A baby girl born at just 23 weeks’ gestation was so small that her tiny foot was half the size as her mom’s forefinger, and her entire leg fitted into her sock.
Mom Mirva Rontti, 28, a primary school teacher from Rovaniemi, Finland, was in a classroom when her contractions began. She was rushed to a local hospital where she delivered her tiny daughter, Helmi Elina, in just two pushes.
Helmi’s parents feared the worst as she weighed just 1 pound 3 ounces (0.5 kg) and was fighting for life.
Due to her paper-thin, translucent skin, Helmi was kept warm by being wrapped in tiny knitted woolen socks gifted by the hospital. Though the stockings were smaller than her mom’s palm, they hung loose and baggy around little Helmi’s legs—coming right up to her tummy.
At 6 months old, the tiny fighter is now home and well, and can barely squeeze her foot into the little socks, showing how far she has come.
“It was so scary, crazy and ruthless,” Mirva said. “I felt so many emotions and cried almost every day. These tiny things are living proof that miracles do happen—with help of very skilled doctors and nurses.”
Mirva had always dreamed of having a baby, but after she got pregnant, she worried over what could go wrong.
“It has been very hard for my mother to bear children, so I was afraid it would happen to me as well,” she said. “I am also a preemie, gestation age 31 weeks.
“So, I was over the moon, but in the back of my head I felt that something would happen at some point.”
Mirva experienced stomach pains during her pregnancy, but her doctor reassured her nothing was wrong. On Dec. 4, 2020, only 23 weeks along, she was rushed from the school to Lapin Central Hospital for an ultrasound, which showed her waters were close to breaking.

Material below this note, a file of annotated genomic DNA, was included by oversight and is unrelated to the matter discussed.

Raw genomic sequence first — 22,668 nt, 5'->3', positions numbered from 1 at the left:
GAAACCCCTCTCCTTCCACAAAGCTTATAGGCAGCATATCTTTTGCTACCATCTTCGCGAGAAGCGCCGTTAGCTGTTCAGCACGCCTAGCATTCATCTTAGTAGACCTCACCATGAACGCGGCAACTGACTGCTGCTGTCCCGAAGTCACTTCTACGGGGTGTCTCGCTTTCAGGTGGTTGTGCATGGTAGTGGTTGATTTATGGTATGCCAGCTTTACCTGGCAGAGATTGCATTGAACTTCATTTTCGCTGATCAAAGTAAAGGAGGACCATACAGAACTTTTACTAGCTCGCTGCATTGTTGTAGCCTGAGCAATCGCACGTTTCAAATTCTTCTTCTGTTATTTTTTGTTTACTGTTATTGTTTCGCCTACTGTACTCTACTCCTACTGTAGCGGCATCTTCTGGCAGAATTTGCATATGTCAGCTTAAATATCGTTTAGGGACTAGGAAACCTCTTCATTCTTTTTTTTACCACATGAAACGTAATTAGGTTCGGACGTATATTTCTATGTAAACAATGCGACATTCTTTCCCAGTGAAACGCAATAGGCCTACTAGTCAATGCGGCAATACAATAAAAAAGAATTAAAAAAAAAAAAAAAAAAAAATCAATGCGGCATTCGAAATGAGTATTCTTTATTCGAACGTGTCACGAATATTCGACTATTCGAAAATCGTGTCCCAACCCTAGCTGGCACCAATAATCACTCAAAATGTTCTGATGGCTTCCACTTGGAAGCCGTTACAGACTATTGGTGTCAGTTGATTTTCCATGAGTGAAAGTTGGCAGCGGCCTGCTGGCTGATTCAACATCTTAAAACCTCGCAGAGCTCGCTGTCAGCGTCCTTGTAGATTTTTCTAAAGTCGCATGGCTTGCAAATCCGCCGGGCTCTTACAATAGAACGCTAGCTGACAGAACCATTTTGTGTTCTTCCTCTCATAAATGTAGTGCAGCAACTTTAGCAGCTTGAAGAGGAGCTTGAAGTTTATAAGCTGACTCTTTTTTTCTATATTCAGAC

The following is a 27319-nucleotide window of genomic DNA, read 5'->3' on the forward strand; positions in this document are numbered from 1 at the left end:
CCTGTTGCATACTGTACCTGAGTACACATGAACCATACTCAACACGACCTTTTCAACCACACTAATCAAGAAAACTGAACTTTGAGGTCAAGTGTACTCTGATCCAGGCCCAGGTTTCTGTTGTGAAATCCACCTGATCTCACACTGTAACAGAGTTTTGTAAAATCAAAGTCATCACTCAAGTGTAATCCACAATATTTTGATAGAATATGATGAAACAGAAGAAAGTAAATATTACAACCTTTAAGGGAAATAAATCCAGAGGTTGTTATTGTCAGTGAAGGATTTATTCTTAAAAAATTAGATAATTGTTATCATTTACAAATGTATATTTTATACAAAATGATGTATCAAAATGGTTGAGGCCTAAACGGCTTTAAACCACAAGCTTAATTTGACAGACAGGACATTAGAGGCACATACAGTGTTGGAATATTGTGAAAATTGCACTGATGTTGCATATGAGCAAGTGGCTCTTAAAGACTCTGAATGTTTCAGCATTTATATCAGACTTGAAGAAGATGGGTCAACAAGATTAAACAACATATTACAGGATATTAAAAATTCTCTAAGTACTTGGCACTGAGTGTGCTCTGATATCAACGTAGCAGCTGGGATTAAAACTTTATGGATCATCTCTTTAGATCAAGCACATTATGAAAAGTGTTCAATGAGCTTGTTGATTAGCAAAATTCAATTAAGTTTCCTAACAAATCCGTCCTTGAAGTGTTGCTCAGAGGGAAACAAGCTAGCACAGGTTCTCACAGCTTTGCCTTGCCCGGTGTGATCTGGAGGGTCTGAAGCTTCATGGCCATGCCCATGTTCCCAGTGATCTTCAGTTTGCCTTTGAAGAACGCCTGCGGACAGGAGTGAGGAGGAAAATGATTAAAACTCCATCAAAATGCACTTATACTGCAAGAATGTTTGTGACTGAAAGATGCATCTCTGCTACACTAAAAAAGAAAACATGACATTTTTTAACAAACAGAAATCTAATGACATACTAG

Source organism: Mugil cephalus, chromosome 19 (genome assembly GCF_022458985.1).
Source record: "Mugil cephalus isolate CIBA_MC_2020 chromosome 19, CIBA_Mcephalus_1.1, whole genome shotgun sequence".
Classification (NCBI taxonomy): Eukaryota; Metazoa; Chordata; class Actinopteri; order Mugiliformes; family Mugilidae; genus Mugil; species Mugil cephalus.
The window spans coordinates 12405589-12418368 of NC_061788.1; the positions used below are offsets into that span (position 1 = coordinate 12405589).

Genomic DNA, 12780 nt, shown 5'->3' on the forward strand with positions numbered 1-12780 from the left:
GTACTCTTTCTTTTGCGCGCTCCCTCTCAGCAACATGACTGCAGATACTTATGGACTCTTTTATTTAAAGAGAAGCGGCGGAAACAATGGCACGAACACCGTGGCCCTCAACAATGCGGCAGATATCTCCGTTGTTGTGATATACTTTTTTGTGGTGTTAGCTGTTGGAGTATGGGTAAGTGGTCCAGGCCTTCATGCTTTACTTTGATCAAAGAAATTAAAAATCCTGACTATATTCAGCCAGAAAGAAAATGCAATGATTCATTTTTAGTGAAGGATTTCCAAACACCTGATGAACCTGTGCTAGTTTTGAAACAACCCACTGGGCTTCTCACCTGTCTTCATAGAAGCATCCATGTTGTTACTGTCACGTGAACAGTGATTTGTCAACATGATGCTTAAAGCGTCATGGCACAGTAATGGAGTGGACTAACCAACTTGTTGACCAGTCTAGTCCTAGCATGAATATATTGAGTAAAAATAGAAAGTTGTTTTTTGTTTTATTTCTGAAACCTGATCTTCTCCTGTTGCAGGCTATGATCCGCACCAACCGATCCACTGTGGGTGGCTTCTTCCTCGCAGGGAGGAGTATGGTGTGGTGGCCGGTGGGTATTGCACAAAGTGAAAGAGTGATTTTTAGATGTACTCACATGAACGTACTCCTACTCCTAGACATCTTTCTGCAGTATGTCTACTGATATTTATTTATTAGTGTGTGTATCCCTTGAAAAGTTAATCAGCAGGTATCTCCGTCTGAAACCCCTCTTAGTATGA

They called for an ambulance to take her to Oulu Academic Hospital, a three-hour drive away, as it’s equipped for caring for premature babies.
Mirva said: “I was in shock and I started to shake. I didn’t even cry, I think my brain shut down at that moment.
“I just kept rewinding my day and the days before—did I do something to cause this? I played football with my students, was this the reason? It felt like [my body] was betraying me.
“Before we left I felt the urge to push, but they told me if my labor would start in the ambulance they couldn’t do anything to save our baby.
“So, I told my body to stop it and be calm until Oulu. It would take approximately three hours to go there.”
After an hour in the ambulance, Mirva’s water broke, but she held on until the hospital. Helmi was born a mere nine minutes after Mirva arrived at the hospital.
“She was totally bruised on her head and upper body, she was so red and almost transparent,” she said. “She looked like a small, super skinny little person.”
The next day, Mirva and new dad Teemu, 29, an IT specialist, were allowed to touch their daughter for the first time.
“It was so strange to be there where other parents had their baby with them and ours was laying intubated in an incubator,” she recalled.
“I was so scared. She had IVs and different cords coming from her. Her eyes were shut and the ventilator did the breathing for her.”
Helmi underwent 11 blood transfusions, treatment for retinopathy, and was on a ventilator for 5 weeks. Mirva was only able to hold her for the first time after 25 days.
It took the tiny baby over two months to hit a kilogram (2.2 pounds), and by then, her gifted woolen socks still would come up over her feet. Helmi stayed in the Oulu hospital for 125 days as she combated other complications, and was then transferred back to their local hospital.
Mirva and Teemu took their baby daughter home on April 15, weighing 4 pounds 5 ounces (1.9 kg), and are regularly monitoring her health.
“Being in NICU was a rollercoaster, but only if that rollercoaster was inside of a tornado,” Mirva said. “You never knew what was coming when you opened that elevator door which led to NICU.
“Helmi is kind of a ‘princess,’ she knows what she wants and wants to have things her way. I love her so, so much!”
Epoch Times staff contributed to this report.